Description
Water colour paintings on marble are a rare work of art. Each of the ones in our collection has been handpicked for the precision and finish, not to mention the classic appeal of the subject portrayed therein. The one you see on this page is the bust of a Mughal princess. That she is Mughal could be made out from the style of her shringar and the hint of palace architecture in the background. Also, transparent dupattas were a thing in the visual arts popular with the Mughals._x000D_The fair shahzadi (Urdu for ‘princess’) holds a tiny red flower to her charming face. She stares out at a distance, probably at her ladies-in-waiting, too shy to face the painter. Her delicate-featured beauty is of a gentle, comforting variety, nothing too intimidating. The feminine colours of her ensemble - pink and orange - go well with her complexion, and so does the shringar of statement gold and rubies that she has chosen for the occasion._x000D_On the palace walls behind her is an open window. Beyond the same is a bed of pale flowers, followed by rolling greenery as far as the eyes could see. Such was the glamour of the Mughal court-gardens, the likes of which are rare to come by any longer. The ringlet of light floral tendrils that frame the composition complement the stance of the black-hair princess.

Specifications:
Water Color Painting On marble Saucer_x000D_
Varnished
12 Inches Diameter

These unique artworks come along with a suitable gift box, and also a wooden stand - as shown in the accompanying image on the left.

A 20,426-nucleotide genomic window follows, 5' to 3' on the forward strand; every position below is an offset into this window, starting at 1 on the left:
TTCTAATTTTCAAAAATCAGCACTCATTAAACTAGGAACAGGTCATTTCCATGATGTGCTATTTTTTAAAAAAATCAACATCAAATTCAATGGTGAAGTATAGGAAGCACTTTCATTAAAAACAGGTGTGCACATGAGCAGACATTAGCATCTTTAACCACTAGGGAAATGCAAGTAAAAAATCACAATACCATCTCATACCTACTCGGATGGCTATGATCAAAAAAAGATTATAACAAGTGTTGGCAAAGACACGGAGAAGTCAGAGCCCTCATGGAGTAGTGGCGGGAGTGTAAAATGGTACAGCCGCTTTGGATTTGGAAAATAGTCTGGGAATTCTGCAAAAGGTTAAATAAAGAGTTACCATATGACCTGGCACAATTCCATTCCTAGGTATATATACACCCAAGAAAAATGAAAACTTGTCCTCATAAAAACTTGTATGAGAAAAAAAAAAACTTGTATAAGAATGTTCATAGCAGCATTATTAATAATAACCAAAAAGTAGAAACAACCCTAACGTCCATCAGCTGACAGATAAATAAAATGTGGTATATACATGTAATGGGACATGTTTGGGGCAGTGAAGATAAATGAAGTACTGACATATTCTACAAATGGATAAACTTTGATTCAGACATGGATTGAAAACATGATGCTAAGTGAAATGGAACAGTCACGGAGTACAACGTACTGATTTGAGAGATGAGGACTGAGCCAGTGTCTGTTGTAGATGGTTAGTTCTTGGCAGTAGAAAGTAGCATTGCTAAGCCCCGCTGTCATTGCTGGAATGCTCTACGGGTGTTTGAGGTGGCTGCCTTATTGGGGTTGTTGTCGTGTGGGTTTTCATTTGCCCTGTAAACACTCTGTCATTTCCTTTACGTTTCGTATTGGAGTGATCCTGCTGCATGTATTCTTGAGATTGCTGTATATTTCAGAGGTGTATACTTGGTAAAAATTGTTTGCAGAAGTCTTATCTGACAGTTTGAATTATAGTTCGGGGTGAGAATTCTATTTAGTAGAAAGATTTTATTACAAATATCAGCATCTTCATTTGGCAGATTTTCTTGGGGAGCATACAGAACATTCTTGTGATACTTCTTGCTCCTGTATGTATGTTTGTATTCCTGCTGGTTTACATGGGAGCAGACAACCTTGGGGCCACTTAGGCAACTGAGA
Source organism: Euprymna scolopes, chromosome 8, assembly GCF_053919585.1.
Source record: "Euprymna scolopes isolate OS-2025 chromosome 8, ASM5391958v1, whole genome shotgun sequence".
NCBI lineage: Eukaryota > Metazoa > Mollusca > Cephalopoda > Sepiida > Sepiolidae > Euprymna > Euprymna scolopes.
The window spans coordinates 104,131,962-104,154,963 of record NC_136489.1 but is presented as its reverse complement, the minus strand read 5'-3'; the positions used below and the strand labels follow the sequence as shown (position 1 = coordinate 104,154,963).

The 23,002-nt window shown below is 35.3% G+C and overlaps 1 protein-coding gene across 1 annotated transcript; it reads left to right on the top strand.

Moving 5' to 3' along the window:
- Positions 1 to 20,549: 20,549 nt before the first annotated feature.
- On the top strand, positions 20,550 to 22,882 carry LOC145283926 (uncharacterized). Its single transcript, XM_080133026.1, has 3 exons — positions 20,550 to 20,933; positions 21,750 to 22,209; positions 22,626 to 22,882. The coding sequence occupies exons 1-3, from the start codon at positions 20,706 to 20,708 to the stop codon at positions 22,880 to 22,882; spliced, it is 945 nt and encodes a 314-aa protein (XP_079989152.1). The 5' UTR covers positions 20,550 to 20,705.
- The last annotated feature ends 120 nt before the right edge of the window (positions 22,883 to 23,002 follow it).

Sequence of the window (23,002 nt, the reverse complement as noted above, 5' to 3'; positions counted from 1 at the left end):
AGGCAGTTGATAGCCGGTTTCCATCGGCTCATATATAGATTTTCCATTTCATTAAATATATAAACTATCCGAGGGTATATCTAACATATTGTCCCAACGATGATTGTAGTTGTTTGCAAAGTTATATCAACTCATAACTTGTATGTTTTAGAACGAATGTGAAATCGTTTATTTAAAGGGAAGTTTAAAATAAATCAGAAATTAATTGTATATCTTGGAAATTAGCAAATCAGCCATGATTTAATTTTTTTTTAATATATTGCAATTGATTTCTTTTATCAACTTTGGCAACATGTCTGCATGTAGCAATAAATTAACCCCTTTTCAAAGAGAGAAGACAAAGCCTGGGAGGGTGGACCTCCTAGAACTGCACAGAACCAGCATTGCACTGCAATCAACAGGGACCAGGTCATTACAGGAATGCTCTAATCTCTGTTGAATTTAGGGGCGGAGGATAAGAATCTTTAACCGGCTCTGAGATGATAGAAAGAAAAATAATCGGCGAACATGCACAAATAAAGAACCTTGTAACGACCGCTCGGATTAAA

Mughal Painting
The Mughal school of painting runs parallel to the Mughal dynasty. It came into prominence in the sixteenth century, during the reign of king Akbar. It reached its zenith under the patronage of Akbar’s grandson – king Jahangir. The reign of the latter’s successor king Shah Jahan saw its decline and finally under the unsympathetic Aurangzeb it breathed its last. Indeed, as a school of art, the duration of Mughal painting was a limited one, extending only over approximately two and a half centuries. Actually, it has often been referred to as not exactly a school, but rather an exceptionally brilliant phase in Indian art.
The roots of Mughal painting lay in Samarkand and Herat, where under the patronage of the Timurid kings, Persian art reached its apogee. Babur, a descendant of Timur, and the founder of the Mughal dynasty, speaks of a person named ‘Bihzad’ as ‘a most eminent painter’. It was with the descendants of Bihzad and the deep personal interest taken by Akbar, the grandson of king Babur, that the Mughal school of art started off with a flourish.
Regarding the aesthetics of Mughal painting, one exceptional feature is its commitment to realism or the delineation of likeness. The subjects were majorly drawn from the extremely rich and magnificent court life under the Mughals. That this was a flourishing art during Akbar’s reign is borne out by the list of more than forty painters found in a book written during his era.
However, it was under Akbar’s son Jehangir that Mughal painting gained its highest peaks. Not only portraits and hunting scenes, but also scientific studies of botany and natural history found favor with the artists under the king’s support. The Mughal painters were asked to paint unusual specimens of flora and fauna in their exact likeness. Some of these skilfully painted pictures have survived till today, narrating to us the uniqueness of those rich times.
Under the reign of Shajahan, son of Jahangir, the Mughal school of painting entered its decline. The actual treatment of the subject matter is replaced with more decorative embellishments like rich flowery borders etc. Under Shahjahan architecture scaled new peaks (Taj Mahal etc.), but painting deteriorated. Finally, with the rise of Aurangzeb, Mughal painting breathed its last.

Lot 63.The Fair Shahzadi